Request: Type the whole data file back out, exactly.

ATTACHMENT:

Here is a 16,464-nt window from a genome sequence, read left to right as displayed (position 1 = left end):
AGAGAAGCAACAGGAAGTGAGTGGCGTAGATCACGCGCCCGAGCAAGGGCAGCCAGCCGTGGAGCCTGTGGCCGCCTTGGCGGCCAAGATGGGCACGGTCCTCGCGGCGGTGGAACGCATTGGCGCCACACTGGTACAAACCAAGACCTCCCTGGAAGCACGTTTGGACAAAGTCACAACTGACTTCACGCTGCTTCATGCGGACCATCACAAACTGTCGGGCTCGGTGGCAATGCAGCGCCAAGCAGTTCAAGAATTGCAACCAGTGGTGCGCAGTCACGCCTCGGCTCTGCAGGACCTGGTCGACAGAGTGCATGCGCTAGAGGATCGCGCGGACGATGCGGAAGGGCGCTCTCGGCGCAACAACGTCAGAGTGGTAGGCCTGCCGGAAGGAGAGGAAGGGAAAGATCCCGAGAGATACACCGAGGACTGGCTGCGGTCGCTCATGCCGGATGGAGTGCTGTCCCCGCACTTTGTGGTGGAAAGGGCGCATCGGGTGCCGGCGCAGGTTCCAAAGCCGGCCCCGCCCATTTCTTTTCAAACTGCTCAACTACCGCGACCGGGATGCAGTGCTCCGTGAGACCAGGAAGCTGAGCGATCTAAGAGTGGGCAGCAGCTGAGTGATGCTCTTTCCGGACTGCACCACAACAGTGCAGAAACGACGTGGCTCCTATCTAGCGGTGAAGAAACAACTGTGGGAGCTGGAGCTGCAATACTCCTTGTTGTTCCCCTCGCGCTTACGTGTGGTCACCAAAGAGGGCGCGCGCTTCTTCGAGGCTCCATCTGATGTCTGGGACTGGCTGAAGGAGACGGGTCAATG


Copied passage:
Here is a 16,464-nt window from a genome sequence, read left to right as displayed (position 1 = left end):
AGAGAAGCAACAGGAAGTGAGTGGCGTAGATCACGCGCCCGAGCAAGGGCAGCCAGCCGTGGAGCCTGTGGCCGCCTTGGCGGCCAAGATGGGCACGGTCCTCGCGGCGGTGGAACGCATTGGCGCCACACTGGTACAAACCAAGACCTCCCTGGAAGCACGTTTGGACAAAGTCACAACTGACTTCACGCTGCTTCATGCGGACCATCACAAACTGTCGGGCTCGGTGGCAATGCAGCGCCAAGCAGTTCAAGAATTGCAACCAGTGGTGCGCAGTCACGCCTCGGCTCTGCAGGACCTGGTCGACAGAGTGCATGCGCTAGAGGATCGCGCGGACGATGCGGAAGGGCGCTCTCGGCGCAACAACGTCAGAGTGGTAGGCCTGCCGGAAGGAGAGGAAGGGAAAGATCCCGAGAGATACACCGAGGACTGGCTGCGGTCGCTCATGCCGGATGGAGTGCTGTCCCCGCACTTTGTGGTGGAAAGGGCGCATCGGGTGCCGGCGCAGGTTCCAAAGCCGGCCCCGCCCATTTCTTTTCAAACTGCTCAACTACCGCGACCGGGATGCAGTGCTCCGTGAGACCAGGAAGCTGAGCGATCTAAGAGTGGGCAGCAGCTGAGTGATGCTCTTTCCGGACTGCACCACAACAGTGCAGAAACGACGTGGCTCCTATCTAGCGGTGAAGAAACAACTGTGGGAGCTGGAGCTGCAATACTCCTTGTTGTTCCCCTCGCGCTTACGTGTGGTCACCAAAGAGGGCGCGCGCTTCTTCGAGGCTCCATCTGATGTCTGGGACTGGCTGAAGGAGACGGGTCAATG